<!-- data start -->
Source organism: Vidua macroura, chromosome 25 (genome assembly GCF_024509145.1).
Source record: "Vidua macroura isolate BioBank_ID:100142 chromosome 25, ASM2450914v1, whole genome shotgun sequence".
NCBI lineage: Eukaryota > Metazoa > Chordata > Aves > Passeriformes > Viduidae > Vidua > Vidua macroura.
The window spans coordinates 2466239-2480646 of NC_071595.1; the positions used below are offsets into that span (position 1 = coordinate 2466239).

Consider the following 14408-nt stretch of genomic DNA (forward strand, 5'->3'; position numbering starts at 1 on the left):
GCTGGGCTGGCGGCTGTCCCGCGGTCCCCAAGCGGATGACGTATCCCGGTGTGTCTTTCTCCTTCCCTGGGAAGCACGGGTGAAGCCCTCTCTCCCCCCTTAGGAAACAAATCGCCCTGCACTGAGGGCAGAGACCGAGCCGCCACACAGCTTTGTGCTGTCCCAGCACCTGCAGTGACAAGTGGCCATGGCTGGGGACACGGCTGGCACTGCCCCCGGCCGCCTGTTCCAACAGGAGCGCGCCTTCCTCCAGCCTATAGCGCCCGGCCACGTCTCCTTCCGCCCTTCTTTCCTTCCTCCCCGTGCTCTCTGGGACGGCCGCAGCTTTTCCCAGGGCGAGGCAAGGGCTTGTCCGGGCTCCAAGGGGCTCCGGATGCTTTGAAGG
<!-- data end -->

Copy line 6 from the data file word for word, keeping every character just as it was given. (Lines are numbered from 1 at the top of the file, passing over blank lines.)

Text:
GCTGGGCTGGCGGCTGTCCCGCGGTCCCCAAGCGGATGACGTATCCCGGTGTGTCTTTCTCCTTCCCTGGGAAGCACGGGTGAAGCCCTCTCTCCCCCCTTAGGAAACAAATCGCCCTGCACTGAGGGCAGAGACCGAGCCGCCACACAGCTTTGTGCTGTCCCAGCACCTGCAGTGACAAGTGGCCATGGCTGGGGACACGGCTGGCACTGCCCCCGGCCGCCTGTTCCAACAGGAGCGCGCCTTCCTCCAGCCTATAGCGCCCGGCCACGTCTCCTTCCGCCCTTCTTTCCTTCCTCCCCGTGCTCTCTGGGACGGCCGCAGCTTTTCCCAGGGCGAGGCAAGGGCTTGTCCGGGCTCCAAGGGGCTCCGGATGCTTTGAAGG